Carver Mead, one of the fathers of modern computing, combines memoir and instruction in new video series. "My feeling is that these days, if it's not on the web, it doesn't exist," Professor Mead says of the decision to launch the new video channel. The video series is available for free on YouTube, and aims to provide a better understanding of the birth and evolution of modern computing, as told by one of its key participants and witnesses. [Caltech story]
Joel (J.N.) Franklin, Professor of Applied Mathematics, Emeritus, passed away on November 18, 2017 at the age of 87. Professor Franklin joined Caltech in 1957 and worked closely with Gilbert McCann, professor of applied science, who was one of the early champions of computing at Caltech (and inventor of an analog computer in 1946). Professor Dan Meiron recalls, "Joel excelled as a scholar and researcher … if any of us in applied math—and the Institute in general—had any questions about matrix theory, linear programming, etc. we could consult with Joel and he always pointed us to the relevant results often connected to work he had done in the past." [Caltech story]
Caltech's Hixon Writing Center team has expanded to include two STEM writing specialists, Christina Birch who has a PhD in biological engineering from MIT and Erin Burkett who has a PhD in geophysics from UC Davis. Hixon director Susanne Hall describes, “now a student in any scientific discipline can come into the writing center and get help on their academic writing from a tutor with firsthand experience of the styles and genres of scientific communication." The center has also begun a partnership with the Division of Engineering and Applied Science (EAS) to bring STEM writing instruction directly into classrooms. "Communication is of fundamental importance for students today, but it's hard to learn in isolation," Professor Adam Wierman says. "Being able to partner with Hixon to embed writing and communication into my course allowed us to teach students at the moment they needed it.” [Caltech story] [ENGenious snap shot on new EAS course E111]
Take a deep dive into a crucial moment in technological history with Carver Mead, Gordon and Betty Moore Professor of Engineering and Applied Science, Emeritus. In this first of a series of videos being produced by the Caltech Archives, titled 'My First Chip’, Professor Mead tells the story of meeting Gordon Moore, who would soon predict that every year the semiconductor industry would double the number of transistors that could be fabricated on a commercial integrated circuit. Carver Mead and his students worked on the physics of ultra-small transistors, and showed that, in addition to allowing greater density, they ran faster and used less power. This work proved that Moore’s prediction did not violate any laws of physics, and it became known as 'Moore's Law'–the term coined and made famous by Professor Mead.
Mathematics and Computer Science student Ching-Yun (Chloe) Hsu, mentored by Professors Chris Umans and Rupert Frank, is a recipient of the 2017 Henry Ford II Scholar Award. She is researching generalized Fourier transform on groups, and will be working on a geometric modeling project. In the past, she has studied the prism manifold realization problem and the k-SUM problem. The Henry Ford II Scholar Award is funded under an endowment provided by the Ford Motor Company Fund. The award is made annually to engineering students with the best academic record at the end of the third year of undergraduate study.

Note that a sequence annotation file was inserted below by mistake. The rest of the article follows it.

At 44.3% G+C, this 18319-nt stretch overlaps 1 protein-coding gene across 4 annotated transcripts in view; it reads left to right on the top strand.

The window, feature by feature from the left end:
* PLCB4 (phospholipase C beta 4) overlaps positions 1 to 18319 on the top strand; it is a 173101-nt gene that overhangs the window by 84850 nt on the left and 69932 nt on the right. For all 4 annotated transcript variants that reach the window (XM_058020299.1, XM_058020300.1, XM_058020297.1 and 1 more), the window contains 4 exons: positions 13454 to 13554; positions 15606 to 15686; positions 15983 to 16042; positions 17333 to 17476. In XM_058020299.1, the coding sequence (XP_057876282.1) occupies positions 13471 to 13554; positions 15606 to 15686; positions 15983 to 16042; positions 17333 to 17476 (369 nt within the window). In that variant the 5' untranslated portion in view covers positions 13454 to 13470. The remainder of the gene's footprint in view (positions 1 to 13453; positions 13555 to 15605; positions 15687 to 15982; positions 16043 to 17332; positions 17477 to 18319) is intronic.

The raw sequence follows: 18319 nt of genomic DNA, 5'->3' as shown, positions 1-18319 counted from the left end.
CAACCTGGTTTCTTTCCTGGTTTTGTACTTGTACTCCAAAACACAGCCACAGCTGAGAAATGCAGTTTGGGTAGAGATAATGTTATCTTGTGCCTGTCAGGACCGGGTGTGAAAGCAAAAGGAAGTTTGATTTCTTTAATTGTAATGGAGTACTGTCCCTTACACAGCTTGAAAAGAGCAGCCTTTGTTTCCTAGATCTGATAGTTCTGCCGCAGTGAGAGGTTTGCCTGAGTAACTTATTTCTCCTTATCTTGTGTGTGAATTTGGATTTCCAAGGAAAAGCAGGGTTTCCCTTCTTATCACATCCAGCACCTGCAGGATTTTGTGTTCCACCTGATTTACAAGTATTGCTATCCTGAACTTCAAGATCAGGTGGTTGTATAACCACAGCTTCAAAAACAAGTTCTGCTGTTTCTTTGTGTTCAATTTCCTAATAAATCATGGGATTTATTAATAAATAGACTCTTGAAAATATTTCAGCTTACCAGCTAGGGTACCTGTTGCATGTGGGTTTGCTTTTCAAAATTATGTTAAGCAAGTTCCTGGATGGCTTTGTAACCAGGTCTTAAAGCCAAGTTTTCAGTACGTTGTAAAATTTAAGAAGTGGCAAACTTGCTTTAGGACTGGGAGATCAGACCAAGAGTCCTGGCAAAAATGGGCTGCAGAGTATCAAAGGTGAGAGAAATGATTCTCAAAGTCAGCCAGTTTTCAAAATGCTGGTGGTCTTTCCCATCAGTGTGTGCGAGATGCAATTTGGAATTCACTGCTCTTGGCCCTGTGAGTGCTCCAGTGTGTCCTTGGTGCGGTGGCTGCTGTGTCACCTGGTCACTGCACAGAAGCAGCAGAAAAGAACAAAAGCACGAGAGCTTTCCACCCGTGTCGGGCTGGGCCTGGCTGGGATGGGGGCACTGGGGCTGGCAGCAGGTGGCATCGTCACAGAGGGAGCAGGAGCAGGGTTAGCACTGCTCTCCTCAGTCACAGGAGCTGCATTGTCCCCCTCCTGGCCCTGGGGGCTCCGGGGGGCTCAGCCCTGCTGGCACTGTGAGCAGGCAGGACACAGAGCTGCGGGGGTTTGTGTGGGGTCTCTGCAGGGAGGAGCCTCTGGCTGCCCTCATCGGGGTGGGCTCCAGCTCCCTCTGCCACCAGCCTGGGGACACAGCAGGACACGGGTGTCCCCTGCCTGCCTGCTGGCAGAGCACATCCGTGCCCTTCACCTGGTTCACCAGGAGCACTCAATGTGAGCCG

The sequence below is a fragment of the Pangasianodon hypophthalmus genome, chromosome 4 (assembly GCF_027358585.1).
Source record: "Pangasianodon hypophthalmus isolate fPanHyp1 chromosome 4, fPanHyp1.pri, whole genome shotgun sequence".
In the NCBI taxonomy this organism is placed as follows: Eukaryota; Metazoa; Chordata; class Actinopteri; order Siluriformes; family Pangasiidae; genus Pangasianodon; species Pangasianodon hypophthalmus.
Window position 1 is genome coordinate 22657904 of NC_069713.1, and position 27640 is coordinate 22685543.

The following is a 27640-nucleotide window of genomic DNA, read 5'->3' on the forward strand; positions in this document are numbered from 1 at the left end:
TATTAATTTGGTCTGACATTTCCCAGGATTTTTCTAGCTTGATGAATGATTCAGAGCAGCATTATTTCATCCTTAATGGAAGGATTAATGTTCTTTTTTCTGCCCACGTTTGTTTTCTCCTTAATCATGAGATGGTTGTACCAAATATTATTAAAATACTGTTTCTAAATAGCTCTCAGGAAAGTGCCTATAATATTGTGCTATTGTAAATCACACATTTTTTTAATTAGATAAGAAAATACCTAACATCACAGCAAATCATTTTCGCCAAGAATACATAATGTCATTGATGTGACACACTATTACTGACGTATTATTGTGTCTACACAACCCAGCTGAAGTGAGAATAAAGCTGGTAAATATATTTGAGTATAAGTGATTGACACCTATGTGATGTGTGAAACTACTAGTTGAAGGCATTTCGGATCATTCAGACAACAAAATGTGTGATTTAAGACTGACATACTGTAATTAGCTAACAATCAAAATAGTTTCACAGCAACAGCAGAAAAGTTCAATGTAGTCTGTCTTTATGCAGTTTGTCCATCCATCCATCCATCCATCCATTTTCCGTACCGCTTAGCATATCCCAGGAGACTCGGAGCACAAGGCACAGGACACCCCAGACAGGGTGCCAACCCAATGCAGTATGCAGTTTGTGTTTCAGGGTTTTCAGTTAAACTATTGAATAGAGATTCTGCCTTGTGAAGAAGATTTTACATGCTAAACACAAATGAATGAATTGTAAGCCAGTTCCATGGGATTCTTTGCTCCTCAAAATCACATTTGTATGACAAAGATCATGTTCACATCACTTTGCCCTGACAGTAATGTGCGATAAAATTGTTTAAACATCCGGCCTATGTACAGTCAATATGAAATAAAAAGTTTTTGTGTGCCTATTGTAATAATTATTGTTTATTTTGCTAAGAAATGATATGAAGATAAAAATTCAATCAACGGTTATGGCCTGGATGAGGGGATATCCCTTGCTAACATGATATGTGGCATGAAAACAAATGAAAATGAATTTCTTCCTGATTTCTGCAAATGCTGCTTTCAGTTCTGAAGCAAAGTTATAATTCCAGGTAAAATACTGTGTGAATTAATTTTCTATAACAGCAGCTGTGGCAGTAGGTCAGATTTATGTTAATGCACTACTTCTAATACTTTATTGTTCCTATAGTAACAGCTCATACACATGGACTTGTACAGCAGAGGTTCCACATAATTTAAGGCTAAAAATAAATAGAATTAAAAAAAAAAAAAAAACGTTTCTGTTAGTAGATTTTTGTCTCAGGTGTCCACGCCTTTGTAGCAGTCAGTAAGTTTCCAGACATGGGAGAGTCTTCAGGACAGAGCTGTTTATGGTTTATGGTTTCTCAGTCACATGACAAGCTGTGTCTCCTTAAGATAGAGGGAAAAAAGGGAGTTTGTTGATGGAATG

Christopher Umans, Professor of Computer Science, is the recipient of the 2017 Northrop Grumman Prize for Excellence in Teaching. The Prize is awarded to an EAS professor who demonstrates, in the broadest sense, unusual ability, creativity, and innovation in undergraduate and graduate classroom or laboratory teaching. A nomination for Professor Umans read, “his course on computational complexity has become the de facto way that students decide if they're interested in computer science. It is an extremely challenging, mathematical course but his crisp, entertaining lectures bring everyone along.” Students in his class described it as, “my favorite class at Caltech so far", and ”I didn't think I liked theoretical CS until I took this course.”
The critically acclaimed television series The Mechanical Universe… And Beyond, created at Caltech and broadcast on PBS from 1985-86, is now available in its entirety on YouTube thanks to the efforts of Caltech's Institute's Information Science and Technology initiative. [Caltech story] [Watch the show]
Thomas Vidick, Assistant Professor of Computing and Mathematical Sciences, is co-teaching a massive open online course (MOOC)—CS/Ph 120, Quantum Cryptography—focused on the ways in which quantum mechanics can be used to create secure lines of communication. "It's a hot topic, but there are very few resources for people wanting to go beyond just the basics. Very few schools will even have a quantum cryptography course," Vidick says. [Caltech story] [Vidick blog]
Janet C. Campagna (MS ’85, Social Science) has been named a 2016 Caltech Distinguished Alumna for her contributions to quantitative investment and for her leadership in the financial industry. She is the founder of QS Investors and a member of the Caltech IST Council. The information science and technology (IST) council helps increase national and global awareness of research in information science and technology as well as garner support for it. [Alumni story]
IST Meeting of the Minds
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